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Discussion in 'Caliber Corner' started by OctoberRust, Oct 29, 2012.
This makes me rethink getting a .40.
or if you want a real gun get a 45
I have a .45, a Springfield Armory M1911A1. It outweighs my G17 by a big 20 ounces, and it has 9 less shots. My G17 shoots loads that are at least equal to .45 ACP hardball, and I have 17 of them in the gun. My carry load in the G17 is a +p+ 115gr JHP at 1400 FPS.
I shoot 9, 40, and 45. I prefer 40 because I like its versatility and availability during runs on ammo. In my area, 9mm goes like .223, while there is still lots of 40.
Just another loud mouthed D-bag that thinks he has all the answers, I wish people would quit posting this clowns BS. The history of the 40 is NOT what this asshat says it is, Paul Liebenberg of team S&W had been shooting the centimeter or daddy of the 40 for most of the 80's. Get your facts straight before you get online and run your mouth. "Let's compare resumes" Really...
He brings to mind a comment about idiots... "Better to keep your mouth closed and be thought a fool than to open it and remove all doubt"
I agree. I also agree that he simply is making attempting to make a name for himself. Trouble as I see it, is the name he is earning from people in the ''know'' is Idiot. (Or *** hat, I always liked that term..)
Stop with the common sense, will ya?
We all have limitations. It is good to know what these limitations are. It seems Yeager knows his. What's the problem?
scottieG59 is correct. you can get a pistol that shoots the ammo you slected well. This is a big pistol by most standards. Sig 229, stainless frame, stainless slide, 44 0z, compensator (weight). It handles the recoil of the .357 Sig 125 gr bullet with no issues. The pistol is (-edit just weighed my 10mm it is 3 oz) heavier than my s&w 1006 10mm.
It is not exactly like shooting a G34 with 9mm rabbit poot loads but I took it to the gravel pit to shoot some IDPA targets (pistol is not IDPA legal). My split time were good for me. One big thing was the grip fit my hand like it was designed for it.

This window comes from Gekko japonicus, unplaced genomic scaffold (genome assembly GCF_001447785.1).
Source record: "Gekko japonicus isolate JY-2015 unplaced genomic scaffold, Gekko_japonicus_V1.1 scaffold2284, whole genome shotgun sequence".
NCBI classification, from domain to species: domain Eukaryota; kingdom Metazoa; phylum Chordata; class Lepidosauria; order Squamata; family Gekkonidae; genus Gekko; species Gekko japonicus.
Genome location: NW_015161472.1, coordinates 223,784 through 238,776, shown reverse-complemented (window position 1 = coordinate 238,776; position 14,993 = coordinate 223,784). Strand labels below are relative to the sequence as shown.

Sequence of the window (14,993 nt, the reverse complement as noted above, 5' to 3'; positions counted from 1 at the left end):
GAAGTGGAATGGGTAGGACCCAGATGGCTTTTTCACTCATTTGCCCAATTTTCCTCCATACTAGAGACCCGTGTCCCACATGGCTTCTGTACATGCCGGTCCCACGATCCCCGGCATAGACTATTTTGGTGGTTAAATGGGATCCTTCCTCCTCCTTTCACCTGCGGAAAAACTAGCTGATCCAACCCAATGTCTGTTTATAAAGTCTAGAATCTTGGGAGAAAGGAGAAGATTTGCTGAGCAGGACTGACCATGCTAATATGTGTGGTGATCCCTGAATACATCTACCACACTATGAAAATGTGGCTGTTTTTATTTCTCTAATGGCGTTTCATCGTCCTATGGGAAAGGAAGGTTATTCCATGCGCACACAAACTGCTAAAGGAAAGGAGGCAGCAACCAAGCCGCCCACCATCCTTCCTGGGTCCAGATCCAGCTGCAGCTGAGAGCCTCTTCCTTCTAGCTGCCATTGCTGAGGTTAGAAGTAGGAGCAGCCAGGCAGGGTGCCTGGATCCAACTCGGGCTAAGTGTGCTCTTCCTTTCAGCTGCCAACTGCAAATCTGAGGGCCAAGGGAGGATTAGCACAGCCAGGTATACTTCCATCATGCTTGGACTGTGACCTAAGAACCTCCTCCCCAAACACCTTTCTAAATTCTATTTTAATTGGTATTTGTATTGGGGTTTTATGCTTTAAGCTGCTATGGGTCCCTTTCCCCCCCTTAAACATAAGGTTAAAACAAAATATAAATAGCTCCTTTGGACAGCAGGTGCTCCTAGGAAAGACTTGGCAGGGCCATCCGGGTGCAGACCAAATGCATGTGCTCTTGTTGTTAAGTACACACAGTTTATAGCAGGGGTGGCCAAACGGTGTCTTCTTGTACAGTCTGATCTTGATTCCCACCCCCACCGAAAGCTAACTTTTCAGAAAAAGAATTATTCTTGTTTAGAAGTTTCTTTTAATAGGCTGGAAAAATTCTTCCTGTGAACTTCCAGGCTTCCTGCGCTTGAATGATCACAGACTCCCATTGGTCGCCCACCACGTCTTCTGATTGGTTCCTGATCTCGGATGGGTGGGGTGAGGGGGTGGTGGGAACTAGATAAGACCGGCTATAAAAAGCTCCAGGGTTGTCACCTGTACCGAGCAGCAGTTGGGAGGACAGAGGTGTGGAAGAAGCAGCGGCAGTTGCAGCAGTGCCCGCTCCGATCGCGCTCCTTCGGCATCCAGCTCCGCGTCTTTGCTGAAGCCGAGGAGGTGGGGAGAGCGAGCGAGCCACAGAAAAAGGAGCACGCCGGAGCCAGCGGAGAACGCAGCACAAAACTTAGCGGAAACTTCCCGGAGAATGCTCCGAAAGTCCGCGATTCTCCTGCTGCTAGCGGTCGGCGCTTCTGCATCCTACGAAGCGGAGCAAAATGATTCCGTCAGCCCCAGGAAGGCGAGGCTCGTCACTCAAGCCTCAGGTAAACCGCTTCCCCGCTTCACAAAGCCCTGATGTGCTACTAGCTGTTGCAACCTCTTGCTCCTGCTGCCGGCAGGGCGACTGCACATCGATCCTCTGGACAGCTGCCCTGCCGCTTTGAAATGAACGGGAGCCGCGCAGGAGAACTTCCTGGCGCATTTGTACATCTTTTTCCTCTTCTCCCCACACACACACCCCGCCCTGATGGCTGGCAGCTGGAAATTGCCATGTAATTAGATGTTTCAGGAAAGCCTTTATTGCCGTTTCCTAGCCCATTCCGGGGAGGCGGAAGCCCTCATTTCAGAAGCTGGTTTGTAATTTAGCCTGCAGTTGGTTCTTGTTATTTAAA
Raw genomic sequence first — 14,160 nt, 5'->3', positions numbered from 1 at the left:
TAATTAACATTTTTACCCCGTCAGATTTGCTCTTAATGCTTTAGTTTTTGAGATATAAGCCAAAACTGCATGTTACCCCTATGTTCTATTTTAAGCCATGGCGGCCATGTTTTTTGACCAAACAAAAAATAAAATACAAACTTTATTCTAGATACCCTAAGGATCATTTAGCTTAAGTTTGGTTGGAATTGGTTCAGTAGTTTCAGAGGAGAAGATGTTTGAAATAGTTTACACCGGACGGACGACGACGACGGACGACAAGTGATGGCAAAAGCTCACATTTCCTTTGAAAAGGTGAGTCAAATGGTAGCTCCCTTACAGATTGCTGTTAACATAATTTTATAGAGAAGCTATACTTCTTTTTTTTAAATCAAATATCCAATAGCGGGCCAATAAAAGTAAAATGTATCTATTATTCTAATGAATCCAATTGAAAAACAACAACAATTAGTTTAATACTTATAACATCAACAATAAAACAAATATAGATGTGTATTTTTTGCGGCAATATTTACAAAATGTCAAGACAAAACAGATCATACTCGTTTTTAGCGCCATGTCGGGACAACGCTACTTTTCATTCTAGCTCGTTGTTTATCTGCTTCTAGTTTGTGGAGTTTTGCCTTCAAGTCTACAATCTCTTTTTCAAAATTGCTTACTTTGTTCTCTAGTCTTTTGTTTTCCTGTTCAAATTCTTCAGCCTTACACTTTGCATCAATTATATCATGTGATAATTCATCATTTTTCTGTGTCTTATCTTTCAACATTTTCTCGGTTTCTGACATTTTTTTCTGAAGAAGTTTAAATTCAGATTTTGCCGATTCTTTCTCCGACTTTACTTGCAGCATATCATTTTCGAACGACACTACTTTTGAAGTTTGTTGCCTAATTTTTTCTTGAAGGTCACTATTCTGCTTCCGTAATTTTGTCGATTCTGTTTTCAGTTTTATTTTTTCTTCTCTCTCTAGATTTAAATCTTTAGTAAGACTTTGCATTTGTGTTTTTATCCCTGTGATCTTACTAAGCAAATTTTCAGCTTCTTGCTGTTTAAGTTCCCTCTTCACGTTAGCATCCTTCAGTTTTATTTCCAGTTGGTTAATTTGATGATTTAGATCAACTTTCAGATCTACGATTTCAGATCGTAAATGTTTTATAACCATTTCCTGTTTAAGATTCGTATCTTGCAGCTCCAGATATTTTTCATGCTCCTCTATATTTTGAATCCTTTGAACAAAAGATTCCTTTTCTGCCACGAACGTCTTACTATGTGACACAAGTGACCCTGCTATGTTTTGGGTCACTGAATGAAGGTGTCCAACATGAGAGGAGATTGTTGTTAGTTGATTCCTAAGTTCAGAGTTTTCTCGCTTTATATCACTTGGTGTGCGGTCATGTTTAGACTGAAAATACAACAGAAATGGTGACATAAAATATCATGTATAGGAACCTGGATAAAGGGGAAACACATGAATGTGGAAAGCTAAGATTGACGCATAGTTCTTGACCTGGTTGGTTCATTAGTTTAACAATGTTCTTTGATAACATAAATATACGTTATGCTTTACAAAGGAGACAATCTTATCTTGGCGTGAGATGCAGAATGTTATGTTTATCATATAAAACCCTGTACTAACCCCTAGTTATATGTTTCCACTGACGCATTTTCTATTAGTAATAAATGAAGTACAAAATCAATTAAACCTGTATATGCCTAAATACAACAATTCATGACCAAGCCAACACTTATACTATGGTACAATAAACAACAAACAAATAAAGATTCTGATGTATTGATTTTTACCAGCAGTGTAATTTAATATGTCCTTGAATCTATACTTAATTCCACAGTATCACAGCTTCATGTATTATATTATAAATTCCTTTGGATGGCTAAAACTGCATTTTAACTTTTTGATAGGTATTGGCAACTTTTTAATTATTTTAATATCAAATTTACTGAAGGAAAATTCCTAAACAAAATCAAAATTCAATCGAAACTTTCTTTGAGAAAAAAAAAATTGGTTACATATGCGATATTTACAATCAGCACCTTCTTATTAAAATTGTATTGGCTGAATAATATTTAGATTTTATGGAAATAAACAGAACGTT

The pistol is a set. It has a 40 cal barrel and stainless slide with it.
it will handle the 40 cal without a problem and I don't think either round is going to beat this pistol up enough in my life time to worry me.
His mouth got the better of him. Due to his comments on his Youtube channel he made the news and lost his carry permit in the process. Makes me laugh.
Now he can't legally CCW his lovely 9mm.
I am not a psychologist, but I'd say the man is dealing rather poorly with his PTSD and may be overcompensating for his shortcomings with embellishment of his credentials, possibly as a means of dealing with some survivor's guilt.
I've seen several videos now in which he refers to his resume in response to criticism. A credible and truly accomplished person need not refer to his resume to back up his opinion or respond to criticism.
I remember when that ^^^ model was introduced. It is beautiful! I have the grunt grade P229R 40/357 shown here with the P229 9mm Tutone.
Yep. Guy is straight up liar, too. He made a video called "Unbanned" earlier in the month, explaining how he has unblocked all blocked users on his YouTube channel. He also explains in that video that he will not be even reading the comments and he doesn't care what people post, even if it's obscene, etc...
Well, I posted on one of his videos, disagreeing with some other commenter. I was promptly blocked. Ha ha ha! So he not only lied about the blocking, but he's obviously reading the comments, too. Double lie.